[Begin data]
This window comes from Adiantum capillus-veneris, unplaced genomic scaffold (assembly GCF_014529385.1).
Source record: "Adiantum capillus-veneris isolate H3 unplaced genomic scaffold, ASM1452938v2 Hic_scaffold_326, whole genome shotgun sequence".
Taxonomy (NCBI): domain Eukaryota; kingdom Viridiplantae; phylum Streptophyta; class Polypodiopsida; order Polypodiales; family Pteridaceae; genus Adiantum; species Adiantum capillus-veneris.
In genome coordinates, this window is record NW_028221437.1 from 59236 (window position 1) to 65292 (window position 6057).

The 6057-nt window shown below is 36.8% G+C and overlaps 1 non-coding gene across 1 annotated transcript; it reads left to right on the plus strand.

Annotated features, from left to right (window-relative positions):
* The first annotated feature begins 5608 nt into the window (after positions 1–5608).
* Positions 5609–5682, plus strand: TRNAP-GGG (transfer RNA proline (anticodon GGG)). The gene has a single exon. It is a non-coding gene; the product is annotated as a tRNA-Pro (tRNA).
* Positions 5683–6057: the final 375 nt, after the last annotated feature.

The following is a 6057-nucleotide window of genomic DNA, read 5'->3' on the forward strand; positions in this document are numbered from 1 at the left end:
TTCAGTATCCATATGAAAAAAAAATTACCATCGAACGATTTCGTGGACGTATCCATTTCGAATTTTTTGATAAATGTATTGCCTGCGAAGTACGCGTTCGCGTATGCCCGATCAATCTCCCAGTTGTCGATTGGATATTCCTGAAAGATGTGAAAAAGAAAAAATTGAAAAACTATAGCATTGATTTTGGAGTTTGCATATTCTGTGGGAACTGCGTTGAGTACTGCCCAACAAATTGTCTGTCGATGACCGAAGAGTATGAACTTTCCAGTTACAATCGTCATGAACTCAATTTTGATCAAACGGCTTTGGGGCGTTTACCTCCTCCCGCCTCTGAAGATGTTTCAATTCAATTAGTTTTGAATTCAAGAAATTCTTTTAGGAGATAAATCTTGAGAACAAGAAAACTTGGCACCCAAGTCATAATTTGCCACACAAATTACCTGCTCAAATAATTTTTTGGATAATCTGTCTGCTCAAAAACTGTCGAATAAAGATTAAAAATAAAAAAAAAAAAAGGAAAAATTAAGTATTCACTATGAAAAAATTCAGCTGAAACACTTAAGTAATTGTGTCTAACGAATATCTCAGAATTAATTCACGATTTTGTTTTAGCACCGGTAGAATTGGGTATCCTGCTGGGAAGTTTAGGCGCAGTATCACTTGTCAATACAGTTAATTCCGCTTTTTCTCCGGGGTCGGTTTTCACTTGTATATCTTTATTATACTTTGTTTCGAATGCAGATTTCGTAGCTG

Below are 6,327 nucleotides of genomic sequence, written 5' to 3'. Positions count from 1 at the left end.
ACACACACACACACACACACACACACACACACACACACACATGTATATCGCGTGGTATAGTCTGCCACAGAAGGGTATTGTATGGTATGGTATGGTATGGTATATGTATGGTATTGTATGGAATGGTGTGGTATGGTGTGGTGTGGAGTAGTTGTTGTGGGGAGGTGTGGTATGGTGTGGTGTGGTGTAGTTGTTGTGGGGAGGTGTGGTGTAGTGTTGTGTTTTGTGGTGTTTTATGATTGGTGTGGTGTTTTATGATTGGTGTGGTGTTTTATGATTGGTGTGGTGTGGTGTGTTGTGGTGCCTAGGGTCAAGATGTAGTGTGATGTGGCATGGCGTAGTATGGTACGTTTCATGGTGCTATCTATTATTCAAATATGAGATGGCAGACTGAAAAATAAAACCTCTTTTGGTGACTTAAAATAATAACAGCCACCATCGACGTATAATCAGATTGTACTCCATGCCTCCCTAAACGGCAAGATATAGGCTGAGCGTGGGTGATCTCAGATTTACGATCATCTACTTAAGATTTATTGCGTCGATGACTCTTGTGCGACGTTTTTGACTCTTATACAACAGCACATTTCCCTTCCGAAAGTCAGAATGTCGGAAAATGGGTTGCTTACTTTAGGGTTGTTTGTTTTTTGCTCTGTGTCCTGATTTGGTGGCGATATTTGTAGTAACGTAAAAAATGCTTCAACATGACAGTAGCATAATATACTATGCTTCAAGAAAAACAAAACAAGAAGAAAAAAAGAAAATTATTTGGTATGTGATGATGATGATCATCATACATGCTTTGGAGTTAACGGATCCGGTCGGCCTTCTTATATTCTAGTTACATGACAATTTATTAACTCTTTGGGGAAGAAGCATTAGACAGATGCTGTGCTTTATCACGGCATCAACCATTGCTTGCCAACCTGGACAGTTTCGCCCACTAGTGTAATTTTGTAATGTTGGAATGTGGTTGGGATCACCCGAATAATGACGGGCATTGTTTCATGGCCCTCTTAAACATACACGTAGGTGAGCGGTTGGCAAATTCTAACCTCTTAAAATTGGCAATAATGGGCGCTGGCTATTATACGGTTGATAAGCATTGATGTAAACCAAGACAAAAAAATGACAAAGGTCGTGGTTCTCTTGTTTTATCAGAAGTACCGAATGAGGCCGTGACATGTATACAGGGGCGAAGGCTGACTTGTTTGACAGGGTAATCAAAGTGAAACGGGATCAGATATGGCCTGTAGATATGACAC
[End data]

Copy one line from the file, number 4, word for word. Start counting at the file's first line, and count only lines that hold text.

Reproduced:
In genome coordinates, this window is record NW_028221437.1 from 59236 (window position 1) to 65292 (window position 6057).